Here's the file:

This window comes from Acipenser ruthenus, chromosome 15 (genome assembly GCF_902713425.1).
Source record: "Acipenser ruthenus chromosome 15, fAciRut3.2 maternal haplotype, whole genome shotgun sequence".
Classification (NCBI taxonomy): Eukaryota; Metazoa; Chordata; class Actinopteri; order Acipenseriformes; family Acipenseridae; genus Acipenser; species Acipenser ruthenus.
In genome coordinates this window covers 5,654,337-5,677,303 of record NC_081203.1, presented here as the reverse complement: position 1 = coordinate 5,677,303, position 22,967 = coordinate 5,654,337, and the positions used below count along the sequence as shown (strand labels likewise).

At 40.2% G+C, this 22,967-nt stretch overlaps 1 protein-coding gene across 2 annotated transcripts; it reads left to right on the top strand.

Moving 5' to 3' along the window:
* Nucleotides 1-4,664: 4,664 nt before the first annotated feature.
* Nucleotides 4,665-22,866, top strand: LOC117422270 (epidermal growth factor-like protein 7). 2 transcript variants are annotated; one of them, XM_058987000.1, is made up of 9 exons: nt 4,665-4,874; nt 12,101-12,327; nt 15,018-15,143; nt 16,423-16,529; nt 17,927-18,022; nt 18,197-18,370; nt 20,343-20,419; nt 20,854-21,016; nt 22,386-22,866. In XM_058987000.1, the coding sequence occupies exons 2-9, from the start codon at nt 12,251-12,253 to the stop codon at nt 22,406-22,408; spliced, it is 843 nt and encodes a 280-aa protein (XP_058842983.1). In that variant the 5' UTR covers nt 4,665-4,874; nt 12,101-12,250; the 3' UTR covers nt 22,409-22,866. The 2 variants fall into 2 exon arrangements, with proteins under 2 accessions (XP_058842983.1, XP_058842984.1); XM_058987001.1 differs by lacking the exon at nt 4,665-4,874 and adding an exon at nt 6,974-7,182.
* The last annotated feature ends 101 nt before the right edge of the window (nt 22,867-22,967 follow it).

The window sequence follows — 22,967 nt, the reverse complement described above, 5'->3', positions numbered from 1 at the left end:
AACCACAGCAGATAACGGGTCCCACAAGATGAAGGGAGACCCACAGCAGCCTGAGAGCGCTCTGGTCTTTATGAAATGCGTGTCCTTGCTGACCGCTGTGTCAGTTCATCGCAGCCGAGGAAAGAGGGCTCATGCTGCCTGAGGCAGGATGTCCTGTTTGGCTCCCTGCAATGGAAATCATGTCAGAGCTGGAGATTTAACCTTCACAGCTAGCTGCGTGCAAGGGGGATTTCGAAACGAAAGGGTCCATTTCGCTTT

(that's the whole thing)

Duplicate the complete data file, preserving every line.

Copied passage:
This window comes from Acipenser ruthenus, chromosome 15 (genome assembly GCF_902713425.1).
Source record: "Acipenser ruthenus chromosome 15, fAciRut3.2 maternal haplotype, whole genome shotgun sequence".
Classification (NCBI taxonomy): Eukaryota; Metazoa; Chordata; class Actinopteri; order Acipenseriformes; family Acipenseridae; genus Acipenser; species Acipenser ruthenus.
In genome coordinates this window covers 5,654,337-5,677,303 of record NC_081203.1, presented here as the reverse complement: position 1 = coordinate 5,677,303, position 22,967 = coordinate 5,654,337, and the positions used below count along the sequence as shown (strand labels likewise).

At 40.2% G+C, this 22,967-nt stretch overlaps 1 protein-coding gene across 2 annotated transcripts; it reads left to right on the top strand.

Moving 5' to 3' along the window:
* Nucleotides 1-4,664: 4,664 nt before the first annotated feature.
* Nucleotides 4,665-22,866, top strand: LOC117422270 (epidermal growth factor-like protein 7). 2 transcript variants are annotated; one of them, XM_058987000.1, is made up of 9 exons: nt 4,665-4,874; nt 12,101-12,327; nt 15,018-15,143; nt 16,423-16,529; nt 17,927-18,022; nt 18,197-18,370; nt 20,343-20,419; nt 20,854-21,016; nt 22,386-22,866. In XM_058987000.1, the coding sequence occupies exons 2-9, from the start codon at nt 12,251-12,253 to the stop codon at nt 22,406-22,408; spliced, it is 843 nt and encodes a 280-aa protein (XP_058842983.1). In that variant the 5' UTR covers nt 4,665-4,874; nt 12,101-12,250; the 3' UTR covers nt 22,409-22,866. The 2 variants fall into 2 exon arrangements, with proteins under 2 accessions (XP_058842983.1, XP_058842984.1); XM_058987001.1 differs by lacking the exon at nt 4,665-4,874 and adding an exon at nt 6,974-7,182.
* The last annotated feature ends 101 nt before the right edge of the window (nt 22,867-22,967 follow it).

The window sequence follows — 22,967 nt, the reverse complement described above, 5'->3', positions numbered from 1 at the left end:
AACCACAGCAGATAACGGGTCCCACAAGATGAAGGGAGACCCACAGCAGCCTGAGAGCGCTCTGGTCTTTATGAAATGCGTGTCCTTGCTGACCGCTGTGTCAGTTCATCGCAGCCGAGGAAAGAGGGCTCATGCTGCCTGAGGCAGGATGTCCTGTTTGGCTCCCTGCAATGGAAATCATGTCAGAGCTGGAGATTTAACCTTCACAGCTAGCTGCGTGCAAGGGGGATTTCGAAACGAAAGGGTCCATTTCGCTTT